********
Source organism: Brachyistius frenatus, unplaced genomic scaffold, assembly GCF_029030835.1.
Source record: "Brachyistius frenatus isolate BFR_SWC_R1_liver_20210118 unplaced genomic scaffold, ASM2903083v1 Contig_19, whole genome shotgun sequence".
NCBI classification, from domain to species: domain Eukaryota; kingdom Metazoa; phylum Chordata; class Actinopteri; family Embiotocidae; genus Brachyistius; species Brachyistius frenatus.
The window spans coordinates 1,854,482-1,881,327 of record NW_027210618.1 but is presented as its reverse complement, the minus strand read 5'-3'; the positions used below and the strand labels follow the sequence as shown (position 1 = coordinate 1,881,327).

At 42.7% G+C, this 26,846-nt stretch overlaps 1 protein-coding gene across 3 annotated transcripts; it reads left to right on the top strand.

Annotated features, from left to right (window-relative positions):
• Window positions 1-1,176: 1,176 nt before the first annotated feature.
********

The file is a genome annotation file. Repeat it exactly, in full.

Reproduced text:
Source organism: Brachyistius frenatus, unplaced genomic scaffold, assembly GCF_029030835.1.
Source record: "Brachyistius frenatus isolate BFR_SWC_R1_liver_20210118 unplaced genomic scaffold, ASM2903083v1 Contig_19, whole genome shotgun sequence".
NCBI classification, from domain to species: domain Eukaryota; kingdom Metazoa; phylum Chordata; class Actinopteri; family Embiotocidae; genus Brachyistius; species Brachyistius frenatus.
The window spans coordinates 1,854,482-1,881,327 of record NW_027210618.1 but is presented as its reverse complement, the minus strand read 5'-3'; the positions used below and the strand labels follow the sequence as shown (position 1 = coordinate 1,881,327).

At 42.7% G+C, this 26,846-nt stretch overlaps 1 protein-coding gene across 3 annotated transcripts; it reads left to right on the top strand.

Annotated features, from left to right (window-relative positions):
• Window positions 1-1,176: 1,176 nt before the first annotated feature.